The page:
Dalit unrest over the last few months have done more than just cloud the Bharatiya Janata Party’s electoral prospects in upcoming Assembly elections. They have also left a large number of Rashtriya Swayamsevak Sangh shakhas devoid of Dalit members. Several such branches had been started in lower-caste localities across north and western India after Narendra Modi became prime minister in 2014.The phenomenon is glaring in Maharashtra and Gujarat, where Dalits recently took to streets to register their protest against attacks by a Hindutva-inspired group. It is also very evident in Uttar Pradesh and Punjab, where Assembly elections are due early next year. Dalits have significantly disappeared from RSS shakhas in Bihar and Haryana.
This has undermined the massive drive launched by the RSS to spread its presence among people belonging to the lower castes.
“New shakhas in Dalit localities were started because we had noticed that shakhas in upper-caste localities were not being able to attract Dalit men,” said a senior office-bearer of the RSS from Meerut. “For some time there was a lot of enthusiasm, and a significant number of young men started attending shakhas in Dalit localities. But now, despite our karyakartas trying hard, most of these shakhas have become a farce.”
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It isn't only the Meerut prant that has run into trouble. Senior RSS office bearers of five other prants in Uttar Pradesh – Braj, Awadh, Kashi, Kanpur and Goraksha – also admitted that Dalits were refusing to attend shakhas. The same complaint was repeated by RSS office-bearers in prants like West Maharashtra, Gujarat, Punjab, Haryana, Uttar Bihar and Dakshin Bihar.
The exodus of lower castes from the Sangh Parivar was strongly felt over a month ago, when the BJP was forced to cancel a Dalit rally by party president Amit Shah, scheduled to be held in Agra on July 31. Two days before the event, the RSS realised that it wouldn't be able to achieve its goal of bringing 40,000 Dalits to the meeting. Agra, which is part of the Braj prant, was one of the places where the Sangh Parivar claimed to have a significant presence among Dalits.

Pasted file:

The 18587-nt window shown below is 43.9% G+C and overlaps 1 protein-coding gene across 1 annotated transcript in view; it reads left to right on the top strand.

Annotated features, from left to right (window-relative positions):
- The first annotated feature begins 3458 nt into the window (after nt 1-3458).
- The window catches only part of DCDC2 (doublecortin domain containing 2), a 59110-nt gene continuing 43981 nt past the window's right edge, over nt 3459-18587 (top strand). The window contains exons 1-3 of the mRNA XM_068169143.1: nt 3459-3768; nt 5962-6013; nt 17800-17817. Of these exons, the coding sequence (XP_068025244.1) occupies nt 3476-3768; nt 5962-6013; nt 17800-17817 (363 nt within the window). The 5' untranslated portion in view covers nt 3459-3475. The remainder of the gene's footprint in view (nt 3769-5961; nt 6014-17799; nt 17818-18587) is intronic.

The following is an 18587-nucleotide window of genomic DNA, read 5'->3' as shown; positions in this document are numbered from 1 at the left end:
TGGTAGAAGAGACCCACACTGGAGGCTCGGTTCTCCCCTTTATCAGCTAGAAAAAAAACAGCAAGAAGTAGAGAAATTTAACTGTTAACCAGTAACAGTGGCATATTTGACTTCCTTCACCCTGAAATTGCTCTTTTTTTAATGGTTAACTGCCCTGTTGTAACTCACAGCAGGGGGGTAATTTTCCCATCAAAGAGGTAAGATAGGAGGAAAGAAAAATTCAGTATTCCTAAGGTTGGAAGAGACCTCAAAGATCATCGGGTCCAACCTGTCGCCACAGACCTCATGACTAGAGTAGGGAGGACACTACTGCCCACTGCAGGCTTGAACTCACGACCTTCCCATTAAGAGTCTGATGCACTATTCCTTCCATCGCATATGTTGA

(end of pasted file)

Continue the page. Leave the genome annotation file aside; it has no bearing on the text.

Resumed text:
The cancellation of Shah’s rally so jolted the Sangh Parivar that RSS chief Mohan Bhagwat had to spend five days in Agra starting from August 20, followed by a week in Lucknow. In both the places, he held meetings with workers and leaders of various RSS outfits to discuss the crisis, emphasising the need to revive the campaign to bring back people from the lower castes.
The Sangh Parivar’s concerted effort to integrate Dalits into their fold began as early as in 1983, when the RSS chose April 14, BR Ambedkar’s birth anniversary, to establish its Samajik Samrasta Manch (social harmony platform). Subsequently, the RSS started trying to harmonise Phule-Ambedkar thought with its Hindutva philosophy.
Annihilation of caste
The Samajik Samrasta Manch’s campaign was aimed at ending untouchability and integrating Dalits into the Hindutva fold, a necessary precondition to consolidate the Hindu vote. However, the RSS was unable to make any headway with its aim of integrating Dalits into Hindu society without upsetting the hierarchy of caste system. Its philosophy seemed to be a far cry from Ambedkar’s call for annihilation of caste.
By and large, Dalits remained suspicious of the RSS, treating it like an organisation with an essentially upper-caste mindset.
Ahead of the 2014 elections, the Sangh launched a massive campaign to mobilise Dalits in favour of Modi. It was in this context that the RSS began a large number of shakhas in Dalit localities. Simultaneously, the RSS intensified its efforts to rewrite history in a bid to attribute the genesis of Dalits, other lower castes and tribals to the “Muslim invasion” of medieval times.
All the efforts of the last two years have been rendered meaningless by the recent Dalit protests against the Sangh Parivar, RSS insiders complain.